Flying/Levitating/Jumping in Modern Tibet July 7, 2011Author: Beach Combing | in : Contemporary , trackback
Beachcombing knows virtually nothing about Tibet and has rarely visited the country in this blog – though he does have some happy memories of reincarnation and Queen Victoria. However, he recently stumbled on a fascinating account of levitation or flying in the Himalayas that he could hardly pass by.
Our source is a western author, which is usually a bad sign, given that in the early 1900s Tibet was being Blavatskied and more generally being made into the magic lantern of spiritual types in Europe and the Americas. But our author was the real deal. She lived and travelled in Tibet in the 1920s. She was a French Buddhist – naturally – and was a first-class witness and a stimulating writer.
‘Amongst those exercises the following one enjoys the greatest favour amongst those many Tibetan ascetics who are not of an especially intellectual type. The student sits cross-legged on a large and thick cushion. He inhales slowly and for a long time, just as if he wanted to fill his body with air. Then, holding his breath, he jumps up with legs crossed, without using his hands and falls back on his cushion, still remaining in the same position. He repeats that exercise a number of times during each period of practice. Some lamas succeed in jumping very high in that way. Some women train themselves in the same manner.
So far so easy. A young and athletic Beachcombing used to be able to lift himself off the ground in the lotus posture before Mrs B came along and civilized him. But some of the following figures are incredible.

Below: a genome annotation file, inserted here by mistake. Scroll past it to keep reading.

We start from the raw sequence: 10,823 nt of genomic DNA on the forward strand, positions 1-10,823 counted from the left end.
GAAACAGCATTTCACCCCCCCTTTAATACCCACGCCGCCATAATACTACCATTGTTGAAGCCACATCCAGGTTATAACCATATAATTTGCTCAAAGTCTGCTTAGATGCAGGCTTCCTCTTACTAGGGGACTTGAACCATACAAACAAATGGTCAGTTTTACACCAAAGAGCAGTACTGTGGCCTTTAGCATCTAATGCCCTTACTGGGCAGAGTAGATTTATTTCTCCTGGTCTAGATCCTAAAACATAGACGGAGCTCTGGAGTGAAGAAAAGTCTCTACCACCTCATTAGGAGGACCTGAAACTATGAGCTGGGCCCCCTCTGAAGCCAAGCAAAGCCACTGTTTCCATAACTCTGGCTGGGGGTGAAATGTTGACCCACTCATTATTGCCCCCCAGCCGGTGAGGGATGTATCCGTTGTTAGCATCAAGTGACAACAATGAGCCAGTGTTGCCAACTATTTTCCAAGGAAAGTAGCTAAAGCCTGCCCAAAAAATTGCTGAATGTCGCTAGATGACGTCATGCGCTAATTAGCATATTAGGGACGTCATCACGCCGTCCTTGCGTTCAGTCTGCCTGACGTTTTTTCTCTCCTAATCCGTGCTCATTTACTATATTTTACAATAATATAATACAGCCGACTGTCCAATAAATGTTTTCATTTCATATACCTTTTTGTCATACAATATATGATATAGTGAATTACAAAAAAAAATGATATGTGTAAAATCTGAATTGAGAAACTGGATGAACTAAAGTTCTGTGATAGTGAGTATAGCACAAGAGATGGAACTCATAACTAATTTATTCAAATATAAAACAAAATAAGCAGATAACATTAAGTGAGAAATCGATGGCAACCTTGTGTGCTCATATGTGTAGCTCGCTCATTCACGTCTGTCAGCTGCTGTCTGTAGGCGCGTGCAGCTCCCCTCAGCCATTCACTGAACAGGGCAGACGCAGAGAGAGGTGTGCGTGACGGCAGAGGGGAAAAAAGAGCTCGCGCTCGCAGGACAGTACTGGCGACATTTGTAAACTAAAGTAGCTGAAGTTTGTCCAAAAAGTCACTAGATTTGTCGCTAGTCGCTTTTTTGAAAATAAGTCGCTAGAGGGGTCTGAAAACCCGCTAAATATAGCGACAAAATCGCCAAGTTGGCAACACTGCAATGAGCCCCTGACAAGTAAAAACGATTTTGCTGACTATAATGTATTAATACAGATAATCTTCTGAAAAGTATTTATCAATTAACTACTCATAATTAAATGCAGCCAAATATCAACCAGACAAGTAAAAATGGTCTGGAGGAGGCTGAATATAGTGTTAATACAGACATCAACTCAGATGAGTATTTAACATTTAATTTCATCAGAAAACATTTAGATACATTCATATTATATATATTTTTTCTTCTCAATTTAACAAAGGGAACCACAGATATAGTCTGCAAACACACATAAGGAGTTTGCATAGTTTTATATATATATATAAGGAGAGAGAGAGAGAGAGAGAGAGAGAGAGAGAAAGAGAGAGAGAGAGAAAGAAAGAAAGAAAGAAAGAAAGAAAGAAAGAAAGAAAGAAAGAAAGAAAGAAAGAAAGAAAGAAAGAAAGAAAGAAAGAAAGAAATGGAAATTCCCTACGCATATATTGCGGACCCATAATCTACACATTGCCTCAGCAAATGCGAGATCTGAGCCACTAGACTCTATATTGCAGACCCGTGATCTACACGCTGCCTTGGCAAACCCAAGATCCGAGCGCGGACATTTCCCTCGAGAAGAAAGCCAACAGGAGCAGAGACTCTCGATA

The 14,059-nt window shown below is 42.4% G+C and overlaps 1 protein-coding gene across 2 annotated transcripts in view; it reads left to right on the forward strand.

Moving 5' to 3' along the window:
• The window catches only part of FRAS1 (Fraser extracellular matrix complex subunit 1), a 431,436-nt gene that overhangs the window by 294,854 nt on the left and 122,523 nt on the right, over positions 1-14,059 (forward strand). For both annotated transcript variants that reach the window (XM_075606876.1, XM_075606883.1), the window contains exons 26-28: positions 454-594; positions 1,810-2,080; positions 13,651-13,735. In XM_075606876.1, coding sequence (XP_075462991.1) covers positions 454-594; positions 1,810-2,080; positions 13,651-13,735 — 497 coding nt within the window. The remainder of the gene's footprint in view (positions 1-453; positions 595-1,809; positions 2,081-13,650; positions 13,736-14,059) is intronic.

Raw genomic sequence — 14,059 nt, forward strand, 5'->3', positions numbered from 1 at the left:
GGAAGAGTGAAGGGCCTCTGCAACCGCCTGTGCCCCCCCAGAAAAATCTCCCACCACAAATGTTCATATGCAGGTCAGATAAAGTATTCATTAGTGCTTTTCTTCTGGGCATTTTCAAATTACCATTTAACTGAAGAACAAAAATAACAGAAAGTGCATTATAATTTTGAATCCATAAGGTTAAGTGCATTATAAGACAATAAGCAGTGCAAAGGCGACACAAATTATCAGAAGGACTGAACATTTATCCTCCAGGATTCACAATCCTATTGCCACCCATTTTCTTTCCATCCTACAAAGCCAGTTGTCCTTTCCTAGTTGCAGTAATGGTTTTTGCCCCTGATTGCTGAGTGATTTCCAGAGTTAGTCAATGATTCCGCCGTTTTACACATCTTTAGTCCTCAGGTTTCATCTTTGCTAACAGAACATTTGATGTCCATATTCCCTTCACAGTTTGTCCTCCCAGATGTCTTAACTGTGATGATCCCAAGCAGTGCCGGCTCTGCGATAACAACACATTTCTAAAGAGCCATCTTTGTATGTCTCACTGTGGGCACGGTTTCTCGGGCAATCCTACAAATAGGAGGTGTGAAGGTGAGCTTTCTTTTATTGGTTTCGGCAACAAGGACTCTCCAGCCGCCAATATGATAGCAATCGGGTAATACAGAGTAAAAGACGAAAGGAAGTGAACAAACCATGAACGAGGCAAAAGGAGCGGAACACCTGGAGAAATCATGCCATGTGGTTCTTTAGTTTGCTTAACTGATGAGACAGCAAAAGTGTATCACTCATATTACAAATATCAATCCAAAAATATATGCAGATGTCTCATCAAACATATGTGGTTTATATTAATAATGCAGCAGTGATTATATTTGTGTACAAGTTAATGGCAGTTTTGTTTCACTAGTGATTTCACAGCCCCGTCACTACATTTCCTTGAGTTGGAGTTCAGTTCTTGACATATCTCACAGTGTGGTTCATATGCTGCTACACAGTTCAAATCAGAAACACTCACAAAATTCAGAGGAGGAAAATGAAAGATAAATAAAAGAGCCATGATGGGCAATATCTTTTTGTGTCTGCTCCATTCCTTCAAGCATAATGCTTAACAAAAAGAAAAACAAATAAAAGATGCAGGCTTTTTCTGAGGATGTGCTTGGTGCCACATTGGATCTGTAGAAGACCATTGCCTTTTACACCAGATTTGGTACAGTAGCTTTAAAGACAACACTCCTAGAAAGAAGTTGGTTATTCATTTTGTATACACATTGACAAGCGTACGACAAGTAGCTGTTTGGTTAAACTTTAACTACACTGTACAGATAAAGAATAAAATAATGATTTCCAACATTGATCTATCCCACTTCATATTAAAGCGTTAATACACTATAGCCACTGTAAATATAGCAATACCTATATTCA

‘A pit is dug in the ground, its depth being equal to the height of the candidate. Over the pit is built a kind of cupola whose height from the ground level to its highest point again equals that of the candidate. A small aperture is left at the top of the cupola. Now between the man seated cross-legged at the bottom of the pit and that opening, the distance is twice the height of his body. For instance, if the man’s height is 5 feet 5 inches, the top hole will be at 10 feet 10 inches from the pit’s bottom. The test consists in jumping cross-legged, as during the training exercises which I have described and coming out through the small opening at the top of the cupola. I have heard Khampas declare that this feat has been performed in their country, but I have not myself witnessed anything like it.’
Beachcombing went back over an account of levitation in medieval India he had written up and wondered if what we could be seeing there was actually cross-legged flying. But nothing doing.
It would be interesting , in any case, to establish just how high a modern adept could jump in lotus posture from the ground. Beach is guessing three feet: drbeachcombing AT yahoo DOT com
It seems that Tibetans who expected a lot from their monks and mystics believed that the ability to jump high had nothing to do with leg muscles but rather with the lightness of the body. There is the idea that the student becomes lighter and lighter as he becomes holier and holier till in the end certain ascetics had to wear iron chains to stop them floating away.